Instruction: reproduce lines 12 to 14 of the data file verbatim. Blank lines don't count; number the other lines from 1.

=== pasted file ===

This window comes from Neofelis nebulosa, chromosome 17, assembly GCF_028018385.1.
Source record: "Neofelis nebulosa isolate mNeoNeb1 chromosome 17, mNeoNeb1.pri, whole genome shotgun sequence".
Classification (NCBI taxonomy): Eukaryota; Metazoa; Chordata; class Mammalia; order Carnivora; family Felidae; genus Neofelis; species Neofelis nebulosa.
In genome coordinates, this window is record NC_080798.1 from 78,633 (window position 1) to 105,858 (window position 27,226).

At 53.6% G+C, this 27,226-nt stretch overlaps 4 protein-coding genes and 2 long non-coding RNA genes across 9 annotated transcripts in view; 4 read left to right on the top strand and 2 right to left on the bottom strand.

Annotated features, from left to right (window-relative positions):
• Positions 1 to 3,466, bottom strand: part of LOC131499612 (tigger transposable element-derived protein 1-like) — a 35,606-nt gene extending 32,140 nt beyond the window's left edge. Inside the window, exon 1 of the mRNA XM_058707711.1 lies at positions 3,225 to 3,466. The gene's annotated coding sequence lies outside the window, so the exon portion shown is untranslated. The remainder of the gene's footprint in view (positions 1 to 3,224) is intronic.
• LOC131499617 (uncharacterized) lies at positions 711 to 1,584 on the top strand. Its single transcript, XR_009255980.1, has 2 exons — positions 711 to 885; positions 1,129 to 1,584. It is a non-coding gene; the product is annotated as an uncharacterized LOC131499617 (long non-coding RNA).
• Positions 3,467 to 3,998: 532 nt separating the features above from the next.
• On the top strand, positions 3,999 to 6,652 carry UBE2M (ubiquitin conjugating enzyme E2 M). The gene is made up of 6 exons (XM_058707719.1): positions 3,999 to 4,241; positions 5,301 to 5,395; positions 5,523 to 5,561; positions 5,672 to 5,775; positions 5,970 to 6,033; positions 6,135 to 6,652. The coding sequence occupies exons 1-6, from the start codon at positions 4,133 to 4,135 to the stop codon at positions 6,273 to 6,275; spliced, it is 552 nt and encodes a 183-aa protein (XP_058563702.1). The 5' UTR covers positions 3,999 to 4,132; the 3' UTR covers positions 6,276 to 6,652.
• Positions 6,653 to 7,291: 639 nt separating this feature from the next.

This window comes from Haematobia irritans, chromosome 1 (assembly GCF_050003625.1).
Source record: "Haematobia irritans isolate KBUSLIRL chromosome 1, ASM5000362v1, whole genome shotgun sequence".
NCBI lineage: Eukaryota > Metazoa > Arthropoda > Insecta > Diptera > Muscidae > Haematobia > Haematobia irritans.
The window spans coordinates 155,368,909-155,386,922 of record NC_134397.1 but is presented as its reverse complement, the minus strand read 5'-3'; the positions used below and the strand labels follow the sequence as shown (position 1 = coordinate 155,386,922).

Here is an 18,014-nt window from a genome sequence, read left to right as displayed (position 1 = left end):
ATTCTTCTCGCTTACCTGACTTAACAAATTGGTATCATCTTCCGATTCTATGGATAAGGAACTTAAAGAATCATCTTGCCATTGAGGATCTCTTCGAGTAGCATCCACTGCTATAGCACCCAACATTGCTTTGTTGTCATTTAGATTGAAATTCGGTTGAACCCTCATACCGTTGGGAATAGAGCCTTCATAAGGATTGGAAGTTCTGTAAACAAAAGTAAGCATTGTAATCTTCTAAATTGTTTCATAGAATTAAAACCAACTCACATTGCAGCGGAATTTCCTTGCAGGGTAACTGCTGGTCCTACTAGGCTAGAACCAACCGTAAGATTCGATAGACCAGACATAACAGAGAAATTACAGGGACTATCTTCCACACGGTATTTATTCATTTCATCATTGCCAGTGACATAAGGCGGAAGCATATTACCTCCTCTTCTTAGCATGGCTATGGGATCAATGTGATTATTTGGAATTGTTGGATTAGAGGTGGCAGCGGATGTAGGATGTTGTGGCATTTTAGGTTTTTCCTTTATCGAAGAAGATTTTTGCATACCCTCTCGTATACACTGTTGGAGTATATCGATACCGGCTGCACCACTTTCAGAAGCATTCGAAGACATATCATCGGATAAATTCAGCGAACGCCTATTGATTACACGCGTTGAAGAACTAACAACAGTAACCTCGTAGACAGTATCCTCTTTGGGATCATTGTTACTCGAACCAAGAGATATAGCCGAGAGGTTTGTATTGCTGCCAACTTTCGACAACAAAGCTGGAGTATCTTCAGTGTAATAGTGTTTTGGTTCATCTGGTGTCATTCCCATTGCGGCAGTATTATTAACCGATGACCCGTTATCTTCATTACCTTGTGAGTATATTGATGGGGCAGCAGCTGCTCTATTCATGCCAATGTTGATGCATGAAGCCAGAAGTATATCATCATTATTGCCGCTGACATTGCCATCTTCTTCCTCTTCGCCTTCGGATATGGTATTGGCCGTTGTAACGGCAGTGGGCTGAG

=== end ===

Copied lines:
This window comes from Haematobia irritans, chromosome 1 (assembly GCF_050003625.1).
Source record: "Haematobia irritans isolate KBUSLIRL chromosome 1, ASM5000362v1, whole genome shotgun sequence".
NCBI lineage: Eukaryota > Metazoa > Arthropoda > Insecta > Diptera > Muscidae > Haematobia > Haematobia irritans.